Providence is Rhode Island’s largest city with a population of more than 175,000 people, but Warwick and Cranston are also cities having significant populations each of more than 81,000 people. These cities could be prime places to look for jobs, but jobs could be available in other cities, too. For example, the Rhode Island State Crime Laboratory is located in Kingston, R.I. (with a population of just over 6,000), and provides a range of scientific evidence services related to local, state or federal crimes. These include services related to firearms, trace evidence and latent prints, but the lab also hosts continuing education classes throughout the year. Other places to look for jobs in the state include the:
Keep in mind that nine out of 10 forensic science technicians are employed by local or state governments, according to the BLS. Agencies at these levels could provide some of the best job opportunities, although private institutions, either within Rhode Island or another state could be other sources for job leads.
When it comes to forensic science education in Rhode Island, there are just a few campus-based options. Science classes, in some form or another, will almost always be an important component to a forensic science education, although CSI programs may have fewer scientific courses as part of a degree program.
In addition to these options, students also can pursue undergraduate degrees at Rhode Island schools that focus either on biology or chemistry. Having a four-year degree in one of these fields could then enable them to go on and pursue a master’s degree in forensic science available either in another state or through suitable options online.
Online degrees in criminal justice can provide students with options in crime scene investigation or crime scene technology as can online bachelor’s or master’s degrees in forensic science. Below are a variety of options that can be found online and that may provide busy students with flexible options when it comes to their learning and instruction.
View a larger list of schools offering online forensics degree programs.
Programmatic accreditation through the AAFS, founded in 1948, can be important when it comes to seeking a job, but not all forensic science programs across the U.S. have accreditation through its Forensic Science Education Programs Accreditation Commission, or FEPAC. This may be due to the rigor and commitment involved in becoming FEPAC accredited. As an example, accreditation approval requires, among many other facets, that 50 percent of full-time forensic science staff have a doctoral degree and that the program has at least one relationship with a forensic science lab. While none of the schools in Rhode Island have FEPAC accreditation, they may have regional accreditation through the New England Association of Schools and Colleges Commission on Institutions of Higher Education (NEASC-CIHE), which is another way of assuring students of a quality education when it comes to their learning.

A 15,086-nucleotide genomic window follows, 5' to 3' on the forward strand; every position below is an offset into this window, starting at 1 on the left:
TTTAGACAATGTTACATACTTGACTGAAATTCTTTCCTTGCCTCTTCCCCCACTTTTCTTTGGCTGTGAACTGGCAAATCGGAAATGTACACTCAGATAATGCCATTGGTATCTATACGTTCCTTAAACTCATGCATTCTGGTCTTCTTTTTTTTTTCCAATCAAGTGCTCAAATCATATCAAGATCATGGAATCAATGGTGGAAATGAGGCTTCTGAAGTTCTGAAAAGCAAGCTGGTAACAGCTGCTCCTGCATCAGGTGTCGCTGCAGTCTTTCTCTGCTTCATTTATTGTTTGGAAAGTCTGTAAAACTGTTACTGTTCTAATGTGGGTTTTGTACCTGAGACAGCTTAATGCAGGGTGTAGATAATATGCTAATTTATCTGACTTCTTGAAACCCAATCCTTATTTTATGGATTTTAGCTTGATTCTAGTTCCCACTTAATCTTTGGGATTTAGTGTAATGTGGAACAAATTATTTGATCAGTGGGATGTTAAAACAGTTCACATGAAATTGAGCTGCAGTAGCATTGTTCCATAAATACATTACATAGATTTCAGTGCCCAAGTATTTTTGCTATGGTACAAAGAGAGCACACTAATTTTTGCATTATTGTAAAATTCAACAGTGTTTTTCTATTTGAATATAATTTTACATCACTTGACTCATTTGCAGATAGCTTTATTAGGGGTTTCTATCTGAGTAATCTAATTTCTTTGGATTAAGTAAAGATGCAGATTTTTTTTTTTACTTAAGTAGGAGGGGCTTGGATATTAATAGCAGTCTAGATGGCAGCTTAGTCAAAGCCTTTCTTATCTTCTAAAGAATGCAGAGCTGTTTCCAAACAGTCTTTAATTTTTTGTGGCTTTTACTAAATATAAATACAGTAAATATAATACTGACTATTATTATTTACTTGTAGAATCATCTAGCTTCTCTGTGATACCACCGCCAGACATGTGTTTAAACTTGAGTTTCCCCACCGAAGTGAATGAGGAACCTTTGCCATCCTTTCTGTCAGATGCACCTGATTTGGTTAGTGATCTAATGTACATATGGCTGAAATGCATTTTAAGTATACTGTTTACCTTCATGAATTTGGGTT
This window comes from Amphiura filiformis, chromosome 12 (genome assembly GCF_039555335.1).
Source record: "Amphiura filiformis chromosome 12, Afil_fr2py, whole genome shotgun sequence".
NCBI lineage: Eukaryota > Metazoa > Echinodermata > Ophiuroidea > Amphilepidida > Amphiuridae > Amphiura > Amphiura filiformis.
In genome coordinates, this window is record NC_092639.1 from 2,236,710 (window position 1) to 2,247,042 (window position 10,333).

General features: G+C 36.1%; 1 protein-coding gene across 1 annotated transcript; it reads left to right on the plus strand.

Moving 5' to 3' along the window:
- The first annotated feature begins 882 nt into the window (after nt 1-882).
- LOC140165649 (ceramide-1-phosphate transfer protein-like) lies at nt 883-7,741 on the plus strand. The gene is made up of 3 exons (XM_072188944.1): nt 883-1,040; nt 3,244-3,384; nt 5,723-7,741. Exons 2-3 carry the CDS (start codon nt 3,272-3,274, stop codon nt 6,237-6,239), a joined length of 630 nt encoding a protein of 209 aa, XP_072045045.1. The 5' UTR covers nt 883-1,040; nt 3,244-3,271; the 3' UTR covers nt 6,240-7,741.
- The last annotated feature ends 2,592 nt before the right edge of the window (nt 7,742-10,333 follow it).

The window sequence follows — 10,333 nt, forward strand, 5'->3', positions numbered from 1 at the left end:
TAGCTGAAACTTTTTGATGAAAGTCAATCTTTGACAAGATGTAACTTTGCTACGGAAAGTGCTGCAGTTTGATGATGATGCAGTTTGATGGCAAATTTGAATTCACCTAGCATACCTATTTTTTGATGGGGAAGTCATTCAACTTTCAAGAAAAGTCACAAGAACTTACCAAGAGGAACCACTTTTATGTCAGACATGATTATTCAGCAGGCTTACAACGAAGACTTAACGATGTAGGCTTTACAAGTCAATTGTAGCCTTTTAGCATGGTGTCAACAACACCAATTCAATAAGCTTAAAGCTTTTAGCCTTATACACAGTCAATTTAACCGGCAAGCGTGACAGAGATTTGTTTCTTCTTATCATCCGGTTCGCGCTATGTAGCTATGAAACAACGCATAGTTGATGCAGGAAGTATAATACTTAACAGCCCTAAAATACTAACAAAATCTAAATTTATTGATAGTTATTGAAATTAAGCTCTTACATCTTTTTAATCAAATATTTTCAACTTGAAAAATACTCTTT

Other ways to show proof of your forensic science skills are by seeking certification. Known as board certification at upper-education levels, this could be available through organizations, such as the American Board of Forensic Anthropology (ABFA) or the American Board of Forensic Odontology (ABFO). Graduates could also seek certification through the International Association for Identification (IAI) or the International Crime Scene Investigators Association (ICSIA), both that offer numerous certifications particularly related to CSI. Students also may wish to become a member of a forensic science organization, which could provide opportunities to attend conferences, receive continuing education or network with others. Some of these include the:
Additionally, there may be a forensic science club or organization at the school that you attend, a forensic science honors society or even other opportunities to become involved in forensic science in your community, any of which could lead to networking and job leads when it comes time to look for employment.
School data provided by IPEDS (2013), and includes all certificates and degrees awarded for the following programs: Arson Investigation, Computer Forensics, Forensic Accounting, Forensic Chemistry, Forensic Psychology, Forensic Science and Technology, and Law Enforcement Investigation